"I knew of him because he returned a fumble against the Gophers," Farrow said. "All of our players have ripped on him about it before."
Farrow only experienced Strickland's tutelage for one season, but it changed the way the 6-foot, 170-pound cornerback approached the game of football.
"He coaches me as a sophomore, which was my first year playing defensive back," Farrow told Badger Nation. "He really helped me on the mental side of things. I had a bad attitude as a player, thinking I was the best, so I didn't work as hard as I could of. Strickland really brought out the best in me by teaching me that I had to work hard and be a leader.
"We built up our relationship and we've been really close since then."
The numbers can back up the wisdom Farrow absorbed. His numbers improved on defense (33 tackles, three interceptions), on offense (29 yards per catch and two scores) and in the kick return game (14.8 average), all of which helped the Gophers take early notice of the prospect who grew up close to camps and had his father (Lonnie Farrow) be a past letterman.
Farrow committed to Minnesota right after getting offered on March 8, but switched from a firm commitment to a soft commitment weeks later, be upfront with Defensive Coordinator Kevin Cosgrove about his intentions to keep an open mind and find the perfect fit.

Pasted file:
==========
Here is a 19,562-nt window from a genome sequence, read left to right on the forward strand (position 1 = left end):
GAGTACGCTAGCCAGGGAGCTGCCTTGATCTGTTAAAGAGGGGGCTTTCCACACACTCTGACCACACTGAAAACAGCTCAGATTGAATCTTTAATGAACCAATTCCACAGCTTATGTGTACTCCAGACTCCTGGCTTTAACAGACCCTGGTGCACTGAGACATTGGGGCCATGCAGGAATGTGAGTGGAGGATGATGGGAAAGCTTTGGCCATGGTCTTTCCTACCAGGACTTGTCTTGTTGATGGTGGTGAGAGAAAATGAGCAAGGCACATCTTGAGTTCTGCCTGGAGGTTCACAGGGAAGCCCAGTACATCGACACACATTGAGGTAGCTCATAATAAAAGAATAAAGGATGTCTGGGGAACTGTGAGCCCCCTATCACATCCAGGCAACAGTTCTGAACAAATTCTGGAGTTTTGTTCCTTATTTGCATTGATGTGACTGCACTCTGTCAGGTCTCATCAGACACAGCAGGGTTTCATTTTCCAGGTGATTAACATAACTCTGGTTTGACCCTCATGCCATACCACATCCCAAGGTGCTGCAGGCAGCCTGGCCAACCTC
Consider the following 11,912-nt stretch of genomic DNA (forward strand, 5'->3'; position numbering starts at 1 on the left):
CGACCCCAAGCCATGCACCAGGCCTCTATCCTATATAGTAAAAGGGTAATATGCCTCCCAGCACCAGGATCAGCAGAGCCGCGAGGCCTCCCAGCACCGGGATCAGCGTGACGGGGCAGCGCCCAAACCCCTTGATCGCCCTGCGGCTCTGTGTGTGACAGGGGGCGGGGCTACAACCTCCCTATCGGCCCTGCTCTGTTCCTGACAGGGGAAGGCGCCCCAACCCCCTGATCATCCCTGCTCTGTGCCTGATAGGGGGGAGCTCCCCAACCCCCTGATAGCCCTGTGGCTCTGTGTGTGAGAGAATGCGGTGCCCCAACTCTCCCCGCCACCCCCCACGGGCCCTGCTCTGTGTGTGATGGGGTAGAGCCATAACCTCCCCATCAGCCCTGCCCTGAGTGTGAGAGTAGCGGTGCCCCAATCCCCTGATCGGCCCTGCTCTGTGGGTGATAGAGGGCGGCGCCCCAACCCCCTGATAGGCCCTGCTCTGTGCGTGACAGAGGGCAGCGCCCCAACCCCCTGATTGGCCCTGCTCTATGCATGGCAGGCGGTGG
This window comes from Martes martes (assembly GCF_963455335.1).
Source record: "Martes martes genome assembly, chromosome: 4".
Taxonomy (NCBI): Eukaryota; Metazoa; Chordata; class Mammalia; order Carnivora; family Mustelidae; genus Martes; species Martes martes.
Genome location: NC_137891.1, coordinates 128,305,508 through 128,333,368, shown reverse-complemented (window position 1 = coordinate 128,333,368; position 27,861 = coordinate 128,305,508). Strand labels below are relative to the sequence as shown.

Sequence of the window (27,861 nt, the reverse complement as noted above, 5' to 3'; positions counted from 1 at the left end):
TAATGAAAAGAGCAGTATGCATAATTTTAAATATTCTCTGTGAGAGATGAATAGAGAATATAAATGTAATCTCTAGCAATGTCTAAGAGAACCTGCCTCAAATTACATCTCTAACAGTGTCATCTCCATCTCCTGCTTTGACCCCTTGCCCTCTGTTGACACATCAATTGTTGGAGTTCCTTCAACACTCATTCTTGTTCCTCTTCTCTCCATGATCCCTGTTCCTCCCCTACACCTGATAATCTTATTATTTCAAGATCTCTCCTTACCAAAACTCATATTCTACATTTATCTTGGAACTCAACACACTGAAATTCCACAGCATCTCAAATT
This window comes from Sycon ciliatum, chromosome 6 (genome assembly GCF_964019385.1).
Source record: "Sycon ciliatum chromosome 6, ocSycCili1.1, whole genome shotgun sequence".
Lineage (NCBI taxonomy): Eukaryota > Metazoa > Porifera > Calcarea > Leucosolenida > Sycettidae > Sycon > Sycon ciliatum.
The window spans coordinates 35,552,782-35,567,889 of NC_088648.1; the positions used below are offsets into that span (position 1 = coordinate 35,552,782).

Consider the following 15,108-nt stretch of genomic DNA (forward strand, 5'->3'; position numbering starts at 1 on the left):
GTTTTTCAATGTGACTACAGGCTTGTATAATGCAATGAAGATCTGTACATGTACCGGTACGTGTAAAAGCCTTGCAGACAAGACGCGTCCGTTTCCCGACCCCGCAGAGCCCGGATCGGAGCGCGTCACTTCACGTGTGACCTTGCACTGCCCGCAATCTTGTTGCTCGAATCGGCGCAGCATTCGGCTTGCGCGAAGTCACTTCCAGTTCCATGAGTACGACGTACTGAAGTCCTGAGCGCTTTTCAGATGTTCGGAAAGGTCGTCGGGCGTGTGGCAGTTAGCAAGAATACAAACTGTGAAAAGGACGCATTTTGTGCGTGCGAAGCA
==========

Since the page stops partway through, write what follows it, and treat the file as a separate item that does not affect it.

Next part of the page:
"Basically, I just need to find the best place for me," Farrow said. "I wanted to make sure that I am 100 percent comfortable with my commitment. There's a lot that goes into it, and it's not fair to the Gophers to not know where I stand. I wanted to be real honest about it and I just felt that it was the right place for me without giving it a lot of thought."
"I am pretty open right now," said Farrow, who has 10 offers, "but Wisconsin is obviously going to be one of my top places with Strickland there."
Farrow and Strickland still talk quite once or twice a week, but the topic stays on target with Strickland concerned more with Farrow improving as a player and less about his recruitment, although the Minnesota recruiter Bob Bostad and the rest of the UW coaching staff aren't shy about using Strickland as a go between.
"Strickland is one of the few college coaches that I feel that is in it for my best interest, wanting me to stay focus, humble and mentally tough when I play," Farrow said. "I know Strickland relays stuff to me from the coaches and I relay stuff through him just because we talk so much. He just wants the best for me."
That fit could be at Wisconsin, where the Badgers will graduate their top three cornerbacks and two safeties over the next two seasons and be in search for athletes to fill the void. Farrow reports a 24 on his ACT to clear his academically, and just needs to show the coaches in person what he's capable of.
"The coaches want me to come down to camp, but I am not 100 percent sure if I will be down at camp or not because I am trying to stay focused on my high school team," Farrow said. "I am going to do only three or four camps."
That team-first mentality was instilled in him by former teammate and UW commit Beau Allen. Neighbors and good friends, Allen spent the summer before his senior year focused on Minnetonka instead of the recruiting circuit, a choice Farrow admired.
"He just went about it in a good way," Farrow said. "I just want to make sure my focus is on my high school team. The way he handled the recruiting process set a really good example for me. He really put the team before himself and the excitement of the recruiting process.
"Once I take care of my team, I will take care of my decision."